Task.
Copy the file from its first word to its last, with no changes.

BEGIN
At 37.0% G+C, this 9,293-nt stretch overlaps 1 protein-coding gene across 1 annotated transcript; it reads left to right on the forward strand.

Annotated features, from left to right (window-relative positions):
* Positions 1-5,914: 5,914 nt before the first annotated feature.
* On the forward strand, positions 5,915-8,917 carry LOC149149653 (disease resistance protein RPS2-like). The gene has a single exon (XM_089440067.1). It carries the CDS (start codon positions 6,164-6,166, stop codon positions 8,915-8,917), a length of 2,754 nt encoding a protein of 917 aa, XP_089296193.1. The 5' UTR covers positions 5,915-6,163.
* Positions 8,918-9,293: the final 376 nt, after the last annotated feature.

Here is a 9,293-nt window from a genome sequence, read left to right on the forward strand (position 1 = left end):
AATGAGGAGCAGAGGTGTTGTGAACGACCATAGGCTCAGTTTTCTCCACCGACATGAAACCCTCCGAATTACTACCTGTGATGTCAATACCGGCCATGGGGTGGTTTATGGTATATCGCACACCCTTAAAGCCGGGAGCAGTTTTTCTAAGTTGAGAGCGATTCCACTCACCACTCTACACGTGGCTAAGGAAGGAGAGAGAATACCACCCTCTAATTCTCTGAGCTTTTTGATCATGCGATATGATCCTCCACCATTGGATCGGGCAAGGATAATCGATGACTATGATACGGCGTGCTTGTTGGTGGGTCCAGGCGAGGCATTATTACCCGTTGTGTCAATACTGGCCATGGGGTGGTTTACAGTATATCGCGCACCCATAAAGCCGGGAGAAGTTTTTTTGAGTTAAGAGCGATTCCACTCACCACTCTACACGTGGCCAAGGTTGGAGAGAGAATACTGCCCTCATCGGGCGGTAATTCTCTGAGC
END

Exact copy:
At 37.0% G+C, this 9,293-nt stretch overlaps 1 protein-coding gene across 1 annotated transcript; it reads left to right on the forward strand.

Annotated features, from left to right (window-relative positions):
* Positions 1-5,914: 5,914 nt before the first annotated feature.
* On the forward strand, positions 5,915-8,917 carry LOC149149653 (disease resistance protein RPS2-like). The gene has a single exon (XM_089440067.1). It carries the CDS (start codon positions 6,164-6,166, stop codon positions 8,915-8,917), a length of 2,754 nt encoding a protein of 917 aa, XP_089296193.1. The 5' UTR covers positions 5,915-6,163.
* Positions 8,918-9,293: the final 376 nt, after the last annotated feature.

Here is a 9,293-nt window from a genome sequence, read left to right on the forward strand (position 1 = left end):
AATGAGGAGCAGAGGTGTTGTGAACGACCATAGGCTCAGTTTTCTCCACCGACATGAAACCCTCCGAATTACTACCTGTGATGTCAATACCGGCCATGGGGTGGTTTATGGTATATCGCACACCCTTAAAGCCGGGAGCAGTTTTTCTAAGTTGAGAGCGATTCCACTCACCACTCTACACGTGGCTAAGGAAGGAGAGAGAATACCACCCTCTAATTCTCTGAGCTTTTTGATCATGCGATATGATCCTCCACCATTGGATCGGGCAAGGATAATCGATGACTATGATACGGCGTGCTTGTTGGTGGGTCCAGGCGAGGCATTATTACCCGTTGTGTCAATACTGGCCATGGGGTGGTTTACAGTATATCGCGCACCCATAAAGCCGGGAGAAGTTTTTTTGAGTTAAGAGCGATTCCACTCACCACTCTACACGTGGCCAAGGTTGGAGAGAGAATACTGCCCTCATCGGGCGGTAATTCTCTGAGC